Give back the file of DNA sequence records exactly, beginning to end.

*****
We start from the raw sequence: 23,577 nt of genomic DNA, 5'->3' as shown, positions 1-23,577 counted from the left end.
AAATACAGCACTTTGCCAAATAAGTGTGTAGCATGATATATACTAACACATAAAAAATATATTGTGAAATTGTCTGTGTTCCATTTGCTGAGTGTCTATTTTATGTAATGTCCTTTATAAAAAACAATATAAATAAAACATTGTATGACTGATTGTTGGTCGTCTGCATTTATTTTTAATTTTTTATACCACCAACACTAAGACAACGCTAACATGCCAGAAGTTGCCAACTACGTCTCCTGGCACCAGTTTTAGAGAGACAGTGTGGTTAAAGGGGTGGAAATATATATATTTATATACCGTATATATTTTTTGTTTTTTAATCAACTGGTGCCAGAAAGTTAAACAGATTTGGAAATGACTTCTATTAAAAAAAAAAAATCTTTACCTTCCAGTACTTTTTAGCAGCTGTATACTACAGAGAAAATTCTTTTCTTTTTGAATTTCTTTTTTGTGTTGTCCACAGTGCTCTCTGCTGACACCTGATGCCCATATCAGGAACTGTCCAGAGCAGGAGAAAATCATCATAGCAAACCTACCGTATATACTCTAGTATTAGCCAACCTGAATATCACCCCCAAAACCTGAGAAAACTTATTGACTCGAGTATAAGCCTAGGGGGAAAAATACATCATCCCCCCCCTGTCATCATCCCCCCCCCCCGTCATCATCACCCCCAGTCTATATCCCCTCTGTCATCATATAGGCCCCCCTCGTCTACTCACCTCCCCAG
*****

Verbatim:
We start from the raw sequence: 23,577 nt of genomic DNA, 5'->3' as shown, positions 1-23,577 counted from the left end.
AAATACAGCACTTTGCCAAATAAGTGTGTAGCATGATATATACTAACACATAAAAAATATATTGTGAAATTGTCTGTGTTCCATTTGCTGAGTGTCTATTTTATGTAATGTCCTTTATAAAAAACAATATAAATAAAACATTGTATGACTGATTGTTGGTCGTCTGCATTTATTTTTAATTTTTTATACCACCAACACTAAGACAACGCTAACATGCCAGAAGTTGCCAACTACGTCTCCTGGCACCAGTTTTAGAGAGACAGTGTGGTTAAAGGGGTGGAAATATATATATTTATATACCGTATATATTTTTTGTTTTTTAATCAACTGGTGCCAGAAAGTTAAACAGATTTGGAAATGACTTCTATTAAAAAAAAAAAATCTTTACCTTCCAGTACTTTTTAGCAGCTGTATACTACAGAGAAAATTCTTTTCTTTTTGAATTTCTTTTTTGTGTTGTCCACAGTGCTCTCTGCTGACACCTGATGCCCATATCAGGAACTGTCCAGAGCAGGAGAAAATCATCATAGCAAACCTACCGTATATACTCTAGTATTAGCCAACCTGAATATCACCCCCAAAACCTGAGAAAACTTATTGACTCGAGTATAAGCCTAGGGGGAAAAATACATCATCCCCCCCCTGTCATCATCCCCCCCCCCCGTCATCATCACCCCCAGTCTATATCCCCTCTGTCATCATATAGGCCCCCCTCGTCTACTCACCTCCCCAG